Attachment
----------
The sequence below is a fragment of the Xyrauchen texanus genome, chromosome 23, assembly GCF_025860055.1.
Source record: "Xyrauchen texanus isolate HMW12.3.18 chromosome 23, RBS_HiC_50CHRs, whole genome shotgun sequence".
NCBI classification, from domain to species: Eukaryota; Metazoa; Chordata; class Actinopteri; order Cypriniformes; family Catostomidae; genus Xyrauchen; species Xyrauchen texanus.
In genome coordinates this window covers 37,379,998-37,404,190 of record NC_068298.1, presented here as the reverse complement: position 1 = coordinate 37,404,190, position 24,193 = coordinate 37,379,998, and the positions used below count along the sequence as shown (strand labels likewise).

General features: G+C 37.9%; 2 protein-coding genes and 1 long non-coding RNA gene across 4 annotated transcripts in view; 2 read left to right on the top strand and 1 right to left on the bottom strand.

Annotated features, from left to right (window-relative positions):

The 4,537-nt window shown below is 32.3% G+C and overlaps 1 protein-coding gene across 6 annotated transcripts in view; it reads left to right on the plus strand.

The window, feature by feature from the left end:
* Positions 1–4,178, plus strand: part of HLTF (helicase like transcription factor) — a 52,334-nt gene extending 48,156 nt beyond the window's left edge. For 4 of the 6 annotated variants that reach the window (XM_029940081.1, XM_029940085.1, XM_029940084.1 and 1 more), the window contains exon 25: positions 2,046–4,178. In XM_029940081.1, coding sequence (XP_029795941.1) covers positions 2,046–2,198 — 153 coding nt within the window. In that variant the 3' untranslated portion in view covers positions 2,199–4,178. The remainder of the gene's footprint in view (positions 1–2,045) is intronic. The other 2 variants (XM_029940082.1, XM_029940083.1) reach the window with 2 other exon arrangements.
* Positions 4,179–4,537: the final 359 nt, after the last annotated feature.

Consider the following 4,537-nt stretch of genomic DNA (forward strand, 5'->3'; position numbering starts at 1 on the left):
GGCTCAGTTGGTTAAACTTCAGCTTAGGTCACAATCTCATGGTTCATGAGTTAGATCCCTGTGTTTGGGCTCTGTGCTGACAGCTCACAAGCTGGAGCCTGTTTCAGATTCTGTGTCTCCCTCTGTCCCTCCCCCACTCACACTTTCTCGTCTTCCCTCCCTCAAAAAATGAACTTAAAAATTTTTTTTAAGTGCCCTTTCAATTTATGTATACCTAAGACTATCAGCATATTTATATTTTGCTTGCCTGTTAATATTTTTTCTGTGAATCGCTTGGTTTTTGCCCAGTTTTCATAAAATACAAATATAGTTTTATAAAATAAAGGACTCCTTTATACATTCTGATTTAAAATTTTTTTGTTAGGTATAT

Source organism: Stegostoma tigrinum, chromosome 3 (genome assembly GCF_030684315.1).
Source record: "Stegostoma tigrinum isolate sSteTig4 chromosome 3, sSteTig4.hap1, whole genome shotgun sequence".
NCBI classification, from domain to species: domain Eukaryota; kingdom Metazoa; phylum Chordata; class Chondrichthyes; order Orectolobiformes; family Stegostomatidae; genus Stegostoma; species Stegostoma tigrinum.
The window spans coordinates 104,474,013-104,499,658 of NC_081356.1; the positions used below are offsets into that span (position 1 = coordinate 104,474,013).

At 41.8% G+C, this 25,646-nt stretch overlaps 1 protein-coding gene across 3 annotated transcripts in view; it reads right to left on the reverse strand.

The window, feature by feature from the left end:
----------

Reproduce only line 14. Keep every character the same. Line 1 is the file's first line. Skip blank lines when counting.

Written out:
Source record: "Stegostoma tigrinum isolate sSteTig4 chromosome 3, sSteTig4.hap1, whole genome shotgun sequence".